United Nations Development Programme Current Affairs - 2020

Equator Prize 2019 won by Deccan Development Society

The Women Sangams (groups) of Deccan Development Society (DDS) were honoured with Equator Prize 2019 by United Nations Development Programme (UNDP) for their contribution to ecology and innovations in rainfed millet cultivation.

Key Highlights

  • The Equator Prize 2019 was awarded to six women farmer belonging to Deccan Development Society (DDS) sanghams. They became only Indian group to have won 2019 award.
  • Although women working with DDS sanghams are mostly non-literate, dalit, and under-privileged yet more than three decades of their work in farming sector following age-old practices is now being recognized globally.
  • Achievement: They were awarded in recognition of efforts of building their own seed banks and growing millets in predominantly rain-fed villages of Sangareddy district, Telangana. Their effort showcased an outstanding example of a local, nature-based solution to climate change and sustainable development.
  • To mark their achievement DDS felicitated women for their contribution to ecology and innovations in rainfed millet cultivation.

About Deccan Development Society

  • It is Indian agriculture based Non-Governmental Organisation (NGO) in Medak district in Telangana. It was founded in 1983 and since then works towards various crop improvement programs and activities helping local farmers.
  • Since decades DDS has been offering a global solution to climate change, a crisis being faced worldwide.
  • Significance: Women belonging to DDS have been working relentlessly for past three decades to protect environment by following their traditional methods and systems. This has helped in ensuring food security and achieving food sovereignty.
  • Their efforts have proved that gender and caste discrimination will not come in way of achieving self-reliance and autonomy. The women have ensured food security and have achieved food sovereignty

About Equator Prize

  • The award was established in 2002. Since its inception, out of a total 223 awards, only 9 awards have been bagged by India so far.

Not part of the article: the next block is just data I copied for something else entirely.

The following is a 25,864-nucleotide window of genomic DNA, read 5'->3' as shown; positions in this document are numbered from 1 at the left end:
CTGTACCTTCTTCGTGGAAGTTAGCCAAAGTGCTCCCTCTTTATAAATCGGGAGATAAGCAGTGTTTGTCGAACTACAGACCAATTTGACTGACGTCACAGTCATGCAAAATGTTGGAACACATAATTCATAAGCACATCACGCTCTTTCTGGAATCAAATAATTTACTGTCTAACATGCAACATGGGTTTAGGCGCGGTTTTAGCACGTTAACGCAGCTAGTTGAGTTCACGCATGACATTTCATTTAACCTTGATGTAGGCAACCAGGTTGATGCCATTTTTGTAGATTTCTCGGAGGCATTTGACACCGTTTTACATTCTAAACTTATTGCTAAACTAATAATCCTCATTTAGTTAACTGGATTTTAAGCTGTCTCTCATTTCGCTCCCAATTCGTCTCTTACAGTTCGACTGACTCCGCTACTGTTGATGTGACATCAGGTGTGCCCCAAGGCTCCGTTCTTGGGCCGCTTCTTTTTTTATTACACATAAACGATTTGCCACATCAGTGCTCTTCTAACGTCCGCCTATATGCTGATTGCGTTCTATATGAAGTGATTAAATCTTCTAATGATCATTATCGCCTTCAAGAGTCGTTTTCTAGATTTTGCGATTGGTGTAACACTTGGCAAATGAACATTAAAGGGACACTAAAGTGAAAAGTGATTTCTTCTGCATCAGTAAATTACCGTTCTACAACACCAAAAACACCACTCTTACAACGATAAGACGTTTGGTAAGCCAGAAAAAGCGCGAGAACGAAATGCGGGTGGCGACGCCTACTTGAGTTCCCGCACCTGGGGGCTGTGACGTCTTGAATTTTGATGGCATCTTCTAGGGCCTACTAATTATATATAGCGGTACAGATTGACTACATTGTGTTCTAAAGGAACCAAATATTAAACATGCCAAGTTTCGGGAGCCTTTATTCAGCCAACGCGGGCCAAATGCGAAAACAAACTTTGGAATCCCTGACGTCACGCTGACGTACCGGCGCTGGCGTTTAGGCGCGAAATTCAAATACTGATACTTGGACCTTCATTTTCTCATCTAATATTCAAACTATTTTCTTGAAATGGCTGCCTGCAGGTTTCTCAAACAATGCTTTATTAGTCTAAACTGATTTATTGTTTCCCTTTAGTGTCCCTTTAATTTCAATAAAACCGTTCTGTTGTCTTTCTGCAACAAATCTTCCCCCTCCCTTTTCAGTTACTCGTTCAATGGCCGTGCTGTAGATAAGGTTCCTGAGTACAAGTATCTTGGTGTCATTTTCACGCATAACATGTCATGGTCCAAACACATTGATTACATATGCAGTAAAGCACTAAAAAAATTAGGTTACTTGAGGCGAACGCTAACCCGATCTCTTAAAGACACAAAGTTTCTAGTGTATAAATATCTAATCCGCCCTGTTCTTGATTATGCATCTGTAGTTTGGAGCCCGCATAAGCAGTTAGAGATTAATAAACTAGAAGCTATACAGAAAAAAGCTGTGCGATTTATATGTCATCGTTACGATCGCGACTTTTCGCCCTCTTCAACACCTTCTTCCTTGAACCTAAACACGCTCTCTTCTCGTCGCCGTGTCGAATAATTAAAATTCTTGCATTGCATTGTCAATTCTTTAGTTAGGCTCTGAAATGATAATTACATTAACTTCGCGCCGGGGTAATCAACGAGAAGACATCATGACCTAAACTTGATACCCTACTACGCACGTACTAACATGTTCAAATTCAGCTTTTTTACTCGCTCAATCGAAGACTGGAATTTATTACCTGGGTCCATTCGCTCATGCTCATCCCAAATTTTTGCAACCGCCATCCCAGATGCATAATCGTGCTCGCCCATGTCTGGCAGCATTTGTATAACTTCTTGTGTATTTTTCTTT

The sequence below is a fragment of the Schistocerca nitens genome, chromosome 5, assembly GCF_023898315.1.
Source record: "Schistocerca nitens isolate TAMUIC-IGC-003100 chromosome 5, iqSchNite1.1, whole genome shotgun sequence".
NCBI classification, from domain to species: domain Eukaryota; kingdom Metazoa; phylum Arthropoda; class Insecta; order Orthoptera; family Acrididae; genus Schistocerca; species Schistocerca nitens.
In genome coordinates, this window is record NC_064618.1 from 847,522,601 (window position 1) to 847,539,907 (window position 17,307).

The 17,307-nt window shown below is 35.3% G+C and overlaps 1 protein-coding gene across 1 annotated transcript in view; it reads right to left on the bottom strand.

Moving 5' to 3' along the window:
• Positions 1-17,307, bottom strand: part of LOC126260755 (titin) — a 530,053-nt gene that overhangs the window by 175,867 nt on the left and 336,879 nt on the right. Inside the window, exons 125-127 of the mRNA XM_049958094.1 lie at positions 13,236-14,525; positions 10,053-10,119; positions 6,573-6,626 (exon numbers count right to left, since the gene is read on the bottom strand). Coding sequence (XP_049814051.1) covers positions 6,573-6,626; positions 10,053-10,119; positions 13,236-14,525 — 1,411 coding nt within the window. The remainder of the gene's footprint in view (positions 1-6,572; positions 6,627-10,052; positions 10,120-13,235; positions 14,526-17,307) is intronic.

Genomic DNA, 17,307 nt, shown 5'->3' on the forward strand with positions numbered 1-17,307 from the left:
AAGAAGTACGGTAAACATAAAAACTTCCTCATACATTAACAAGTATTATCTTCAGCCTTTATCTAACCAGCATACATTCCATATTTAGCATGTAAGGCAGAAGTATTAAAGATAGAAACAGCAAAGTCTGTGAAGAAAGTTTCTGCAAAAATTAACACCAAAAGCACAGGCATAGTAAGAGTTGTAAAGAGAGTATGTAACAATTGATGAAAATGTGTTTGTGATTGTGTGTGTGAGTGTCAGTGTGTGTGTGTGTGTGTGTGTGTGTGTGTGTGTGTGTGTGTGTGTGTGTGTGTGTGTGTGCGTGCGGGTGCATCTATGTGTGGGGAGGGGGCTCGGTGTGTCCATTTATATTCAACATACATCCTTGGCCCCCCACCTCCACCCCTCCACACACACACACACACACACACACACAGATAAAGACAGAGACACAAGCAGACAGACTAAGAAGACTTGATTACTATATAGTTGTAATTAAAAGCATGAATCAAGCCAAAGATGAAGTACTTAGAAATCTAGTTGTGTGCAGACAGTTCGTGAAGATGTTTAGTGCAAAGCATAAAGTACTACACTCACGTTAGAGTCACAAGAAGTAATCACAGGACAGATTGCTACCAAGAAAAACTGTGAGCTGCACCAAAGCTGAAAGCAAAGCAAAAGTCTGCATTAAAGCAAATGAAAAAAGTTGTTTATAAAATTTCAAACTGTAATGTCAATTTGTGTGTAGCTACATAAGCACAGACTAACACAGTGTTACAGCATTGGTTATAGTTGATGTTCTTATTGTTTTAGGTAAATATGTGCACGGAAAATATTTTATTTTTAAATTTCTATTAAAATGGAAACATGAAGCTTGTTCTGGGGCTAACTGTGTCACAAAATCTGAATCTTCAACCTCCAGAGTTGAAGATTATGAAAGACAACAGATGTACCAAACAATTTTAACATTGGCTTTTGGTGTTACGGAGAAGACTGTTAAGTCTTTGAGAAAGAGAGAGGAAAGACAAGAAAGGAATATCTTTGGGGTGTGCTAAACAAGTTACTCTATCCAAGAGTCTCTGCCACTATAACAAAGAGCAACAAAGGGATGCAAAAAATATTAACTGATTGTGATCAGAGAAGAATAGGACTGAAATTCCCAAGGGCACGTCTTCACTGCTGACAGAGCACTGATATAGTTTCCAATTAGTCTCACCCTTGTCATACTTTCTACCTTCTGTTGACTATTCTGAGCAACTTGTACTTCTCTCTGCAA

• It is awarded biennially by Equator Initiative of UNDP in recognition of community efforts to reduce poverty via conservation and sustainable use of biodiversity. The winners are selected by independent Technical Advisory Committee of UN and are awarded US$10,000.
  • In 2019, United Nations (UN) received a total of 847 nominations from over 127 countries. Out of them, only 20 were given this prestigious award, including DDS Sangams women too.

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2019 UNDP Human Development Report to focus on Inequality

United Nations Development Programme (UNDP) which publishes the Human Development Report (HDR), will release the HDR 2019 with its focus on inequality. The report would be released around the last quarter of the year.

HDR 2019 and Inequality

  • HDR 2019 will provide a comprehensive picture of the many forms of inequality that are shaping the 21st century.
  • The report will use a framework that looks beyond income and considers inequalities in health, education, tech and exposure to economic and climate-related shock and will look beyond averages to paint a more accurate and timely picture of the state of inequality.
  • HDR 2019 will also seek to look beyond today by taking a long-term view of inequality and by identifying trends and making projections.

UNDP has acknowledged that today’s world remains deeply unfair. The life and prospects faced by a newborn in a poor country or in a poor household are radically different from those of wealthier children. In all societies, long-standing forms of inequality persist while gaps are opening in new aspects of life.

The world is witnessing both convergence and divergence in human development. For example, in many countries gaps have closed for example in access to primary education. But differences between children in poor and wealthy households are widening in both early childhood and quality of education. These inequalities will have lifetime consequences, especially due to the rapid technological changes which are likely to impact labour markets. This is just one example of why UNDP’s analysis of inequality will go beyond income, beyond averages and beyond today in HDR 2019.

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